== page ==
In a two-blog series published in October 2016, I presented preliminary findings on land area measurement bias from an experiment conducted in Thai Binh, Viet Nam. Since then, my co-author and I have burned the midnight oil to prepare a paper that expands our work to Savannakhet in the Lao People’s Democratic Republic (Lao PDR), Nueva Ecija (Philippines), and Ang Thong (Thailand).
Our paper looks at three land area validation techniques—farmer self-reporting, GPS measures, and Google Earth-derived estimates—and provides insight into their relative performance vis-à-vis costs. The methods implemented are depicted pictorially in the linked diagrams and described in more detail in the paper.
We then look at how measurement error in land size affects the relationship between agricultural productivity (measured in terms of yield) and land size. Finally, we provide evidence on cost savings using Google Earth relative to GPS-based area measurement. Below are our key findings.
First, descriptive differences between self-reported and GPS-based land area measurement exist in all countries, although varying in magnitude.
The differences are more pronounced in Lao PDR (285.5%), Thailand (49.0%) and the Philippines (7.7%), relative to Viet Nam (1.7%). More interestingly, the differences are non-linear across the land size distribution (indicated by quartiles of land size in linked chart), but not uniformly non-linear in the direction of the reporting bias.
For example, in Lao PDR and Thailand, self-reported land size diverges significantly from GPS-derived estimates in the lowest two quartiles. However, farmers in the Philippines and Viet Nam tend to underestimate land size for the highest quartile of landholdings.
Second, there is a long-standing debate in development economics on what kinds of famers are more productive – those with larger or smaller agricultural plots.
The literature has often found a puzzling negative relationship, indicating that farmers with smaller plots are more productive than larger plots. If this were true, in freely functioning markets larger agricultural plots would be segmented into smaller plots to achieve gains in efficiency.
However, real-world evidence does not necessarily point toward this phenomenon, unless government policy has encouraged land redistribution, often for reasons of equity. Several explanations have been postulated for the existence of this inverse relationship, summarized neatly in a paper by Leah Bevis.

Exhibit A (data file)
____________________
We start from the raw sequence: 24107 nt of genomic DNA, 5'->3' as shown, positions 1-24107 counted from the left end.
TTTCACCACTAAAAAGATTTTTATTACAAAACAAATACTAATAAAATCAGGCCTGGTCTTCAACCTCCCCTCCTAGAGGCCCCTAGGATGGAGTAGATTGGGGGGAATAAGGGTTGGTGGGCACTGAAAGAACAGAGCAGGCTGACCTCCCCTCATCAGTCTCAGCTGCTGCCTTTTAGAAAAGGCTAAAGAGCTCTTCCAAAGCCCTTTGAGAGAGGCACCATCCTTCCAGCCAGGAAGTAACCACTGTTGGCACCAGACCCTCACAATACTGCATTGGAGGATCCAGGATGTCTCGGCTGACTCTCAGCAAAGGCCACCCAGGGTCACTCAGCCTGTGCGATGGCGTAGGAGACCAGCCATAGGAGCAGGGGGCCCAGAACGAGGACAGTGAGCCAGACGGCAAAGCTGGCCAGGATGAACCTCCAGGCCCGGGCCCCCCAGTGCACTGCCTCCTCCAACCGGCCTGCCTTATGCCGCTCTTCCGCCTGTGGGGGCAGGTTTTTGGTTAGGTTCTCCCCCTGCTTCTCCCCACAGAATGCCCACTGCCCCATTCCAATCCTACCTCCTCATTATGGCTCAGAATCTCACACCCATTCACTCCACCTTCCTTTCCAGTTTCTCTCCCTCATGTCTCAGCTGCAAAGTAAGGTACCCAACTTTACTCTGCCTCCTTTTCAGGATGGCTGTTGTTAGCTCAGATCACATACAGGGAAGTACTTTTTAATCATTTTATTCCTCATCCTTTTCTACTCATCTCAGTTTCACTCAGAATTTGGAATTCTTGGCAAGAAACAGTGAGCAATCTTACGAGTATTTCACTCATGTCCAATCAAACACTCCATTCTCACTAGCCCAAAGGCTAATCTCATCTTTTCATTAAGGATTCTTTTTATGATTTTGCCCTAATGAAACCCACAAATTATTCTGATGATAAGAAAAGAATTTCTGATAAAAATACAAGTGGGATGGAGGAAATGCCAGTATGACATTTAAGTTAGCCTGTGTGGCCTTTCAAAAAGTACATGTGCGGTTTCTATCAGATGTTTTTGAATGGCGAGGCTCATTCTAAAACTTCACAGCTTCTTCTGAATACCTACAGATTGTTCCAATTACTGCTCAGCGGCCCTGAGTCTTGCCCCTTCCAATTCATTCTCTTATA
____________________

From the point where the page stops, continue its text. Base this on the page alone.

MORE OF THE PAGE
In our paper, we test if this inverse relationship is caused by the measurement error in land size, and whether correcting for this measurement error alters the sign of this relationship.
Our results show that measurement error related to land size reporting does not overturn the direction of the theoretical relationship, but biases due to self-reported measurements do vary, particularly in the largest quartile of the land distribution across countries.
This is an important finding, since measuring either the magnitude or the type of the bias in land reporting methods does not always imply a bias in agricultural relationships estimated.
Last but not least, Google Earth not only performs just as well as GPS (considered the gold standard) when it comes to measuring land size, but also reduces the average cost of the activity by nearly 38%.
This result is quite useful (and welcome!) because GPS-derived land size measurement involves circumscribing the boundaries of a plot on foot by an enumerator that can be time-consuming, costly, and hazardous. The Google Earth method, on the other hand, only requires mapping the boundaries of plots onto a high-resolution Google Earth image embedded within a handheld device, eliminating the need to traverse through plot boundaries.
What does this mean for those interested in agricultural policy and/or field survey methods?
Target 2.3 of the Sustainable Development Goals aims to double the agricultural productivity and incomes of small-scale food producers by 2030. The UN Food and Agriculture Organization is planning to define small-scale food producers using two criteria: physical size and economic value.
Our study shows that the first criteria (and by default, the second as well) may be subject to significant measurement errors in developing countries with weak statistical systems that rely on non-standard land area measurement techniques. This in turn would lead to inaccurate policies for the agricultural sector.
To address this issue, special guidelines should be developed by the UN Statistical Division for collecting and verifying agricultural land size information in developing countries. The international statistics community must also emphasize the need for strategic investments in digitized agricultural cadastral maps in developing countries, which can be accomplished by training agricultural statisticians working in government agencies.
Survey data collection and management platforms such as Survey Solutions are already doing some pioneering work on this by integrating land area measurement applications within their software.
As high-resolution remotely-sensed data becomes publicly available, it may become a less expensive alternative to link to survey data than rely on GPS measurement. Such efforts need to be scaled up, and if possible, linked to agricultural census planning activities.